Yes, the sentence is perfectly proper English.
It is possible to construe two different meanings from the sentence, yes; but the second meaning is extremely unlikely. I had to read the sentence four times after reading your question before I realised what the second interpretation would be. It would be a very strange question to ask. (It’s already a bit odd as it is—what does not wearing shoes have to do with making drinks?)
In fact, there are at least four possible ways you could construe this question—each more unlikely than the next.
It is only ‘bad style’ (if you can even call it that) to use structures that are highly ambiguous and remain so even in context; this is definitely not that. Even without context, the risk of ambiguity is so small here that there is no need whatsoever to worry.
Basically, the options I can think of are:
Do you want [someone who has taken off their shoes] [to prepare your drink without washing their hands]?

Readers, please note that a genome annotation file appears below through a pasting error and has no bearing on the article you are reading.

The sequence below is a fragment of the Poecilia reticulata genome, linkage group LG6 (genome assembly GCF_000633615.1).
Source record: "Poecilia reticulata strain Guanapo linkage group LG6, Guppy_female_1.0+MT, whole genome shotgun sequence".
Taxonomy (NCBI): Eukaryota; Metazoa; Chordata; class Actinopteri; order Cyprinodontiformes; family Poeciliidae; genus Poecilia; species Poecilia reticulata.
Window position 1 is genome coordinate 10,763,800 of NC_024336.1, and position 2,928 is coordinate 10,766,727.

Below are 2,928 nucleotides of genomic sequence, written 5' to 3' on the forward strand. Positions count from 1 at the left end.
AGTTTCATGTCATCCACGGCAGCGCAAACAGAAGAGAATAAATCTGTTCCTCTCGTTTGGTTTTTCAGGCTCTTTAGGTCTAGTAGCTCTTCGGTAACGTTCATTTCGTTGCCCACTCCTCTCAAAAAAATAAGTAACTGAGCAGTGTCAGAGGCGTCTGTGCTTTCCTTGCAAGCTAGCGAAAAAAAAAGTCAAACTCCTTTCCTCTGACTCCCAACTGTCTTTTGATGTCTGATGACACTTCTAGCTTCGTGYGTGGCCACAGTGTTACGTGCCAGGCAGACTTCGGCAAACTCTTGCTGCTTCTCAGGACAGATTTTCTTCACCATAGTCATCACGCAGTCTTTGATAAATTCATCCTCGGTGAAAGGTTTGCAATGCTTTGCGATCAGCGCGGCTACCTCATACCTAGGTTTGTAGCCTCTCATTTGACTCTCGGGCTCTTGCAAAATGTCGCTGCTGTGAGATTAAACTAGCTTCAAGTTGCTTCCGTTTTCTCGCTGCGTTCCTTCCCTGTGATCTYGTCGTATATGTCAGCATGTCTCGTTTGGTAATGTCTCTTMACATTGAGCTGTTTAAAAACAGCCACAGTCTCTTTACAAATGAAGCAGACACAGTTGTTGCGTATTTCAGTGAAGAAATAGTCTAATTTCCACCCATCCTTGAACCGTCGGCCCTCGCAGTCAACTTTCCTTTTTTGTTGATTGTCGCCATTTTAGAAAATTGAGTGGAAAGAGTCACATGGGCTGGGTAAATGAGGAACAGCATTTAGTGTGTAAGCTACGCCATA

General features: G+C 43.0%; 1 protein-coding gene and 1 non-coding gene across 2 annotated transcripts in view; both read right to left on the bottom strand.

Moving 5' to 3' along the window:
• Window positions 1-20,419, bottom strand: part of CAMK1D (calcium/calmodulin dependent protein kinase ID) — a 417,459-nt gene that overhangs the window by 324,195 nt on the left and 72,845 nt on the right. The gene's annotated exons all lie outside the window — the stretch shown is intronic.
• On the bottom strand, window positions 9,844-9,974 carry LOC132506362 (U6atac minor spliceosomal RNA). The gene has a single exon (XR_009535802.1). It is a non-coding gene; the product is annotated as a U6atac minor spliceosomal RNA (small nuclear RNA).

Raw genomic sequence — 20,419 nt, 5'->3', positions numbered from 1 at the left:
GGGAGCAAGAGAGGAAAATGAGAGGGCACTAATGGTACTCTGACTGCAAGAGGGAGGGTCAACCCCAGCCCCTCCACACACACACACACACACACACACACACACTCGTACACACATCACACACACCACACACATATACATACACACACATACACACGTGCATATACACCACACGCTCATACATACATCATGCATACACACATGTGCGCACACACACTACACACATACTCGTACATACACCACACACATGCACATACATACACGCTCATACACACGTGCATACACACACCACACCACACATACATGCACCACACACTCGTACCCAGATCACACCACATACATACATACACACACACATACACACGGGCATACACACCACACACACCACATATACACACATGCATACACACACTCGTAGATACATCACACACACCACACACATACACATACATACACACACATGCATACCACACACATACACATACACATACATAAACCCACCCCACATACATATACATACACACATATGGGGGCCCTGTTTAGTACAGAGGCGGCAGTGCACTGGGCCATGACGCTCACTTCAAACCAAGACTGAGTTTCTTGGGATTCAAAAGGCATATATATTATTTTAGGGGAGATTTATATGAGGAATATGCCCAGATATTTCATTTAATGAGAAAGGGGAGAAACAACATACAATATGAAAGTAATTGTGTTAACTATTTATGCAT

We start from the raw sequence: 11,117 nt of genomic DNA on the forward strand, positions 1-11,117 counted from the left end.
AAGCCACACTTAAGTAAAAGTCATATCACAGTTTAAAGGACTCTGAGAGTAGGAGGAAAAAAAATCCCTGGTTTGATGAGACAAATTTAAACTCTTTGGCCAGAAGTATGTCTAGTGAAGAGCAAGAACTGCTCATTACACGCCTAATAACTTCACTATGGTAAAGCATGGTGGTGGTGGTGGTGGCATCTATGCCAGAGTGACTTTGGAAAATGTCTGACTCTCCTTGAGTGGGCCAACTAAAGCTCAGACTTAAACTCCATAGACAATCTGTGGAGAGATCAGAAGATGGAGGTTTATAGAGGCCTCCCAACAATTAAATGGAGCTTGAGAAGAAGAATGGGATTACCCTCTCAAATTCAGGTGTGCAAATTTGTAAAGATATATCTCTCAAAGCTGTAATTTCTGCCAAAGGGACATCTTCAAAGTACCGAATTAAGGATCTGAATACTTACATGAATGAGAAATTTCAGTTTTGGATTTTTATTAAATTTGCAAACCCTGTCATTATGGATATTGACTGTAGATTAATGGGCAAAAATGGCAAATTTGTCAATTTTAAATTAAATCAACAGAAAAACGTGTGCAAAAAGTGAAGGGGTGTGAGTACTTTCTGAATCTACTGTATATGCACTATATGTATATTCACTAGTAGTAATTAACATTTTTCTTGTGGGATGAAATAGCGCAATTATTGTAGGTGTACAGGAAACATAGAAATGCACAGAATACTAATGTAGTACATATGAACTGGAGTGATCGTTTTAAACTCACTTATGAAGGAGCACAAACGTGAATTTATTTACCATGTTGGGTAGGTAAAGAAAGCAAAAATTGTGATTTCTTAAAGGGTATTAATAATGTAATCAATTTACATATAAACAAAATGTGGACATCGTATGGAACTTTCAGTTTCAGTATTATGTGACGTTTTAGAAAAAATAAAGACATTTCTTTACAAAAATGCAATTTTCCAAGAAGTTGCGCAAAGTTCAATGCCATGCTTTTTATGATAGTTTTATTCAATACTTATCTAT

= If someone is going to prepare your drinks without washing their hands, do you want it to be someone who has taken off their shoes?
Do you want [someone who has taken off their shoes] [to prepare your drink] [without washing their hands]?
= If you’re not going to wash the hands of the person who’s preparing your drink, would you want them to have taken off their shoes? (Bizarre question.)
Do you want [someone who has taken off their shoes to prepare your drink] [without washing their hands]?
= If there is someone who has taken off their shoes in order to prepare your drink, do you want them without washing their hands? (Utterly grotesque question.)
Do you want [someone who has taken off their shoes [to prepare your drink without washing their hands]]?
= If there is someone who has taken off their shoes in order to prepare your drink with dirty hands, do you want them? (Downright outré question.)
— And I’m sure you could think of even more mind-boggling ways of interpreting the question.
The point is: everything is ambiguous. Every single sentence you utter in a day can possibly be misconstrued to mean something else than what you intended for it to mean. This is very rarely a problem, however, because people don’t usually spend their time trying to find obscure and bizarre meanings in what other people are saying to them—they don’t have the time, because the conversation has already moved on and they need to come up with an answer as well.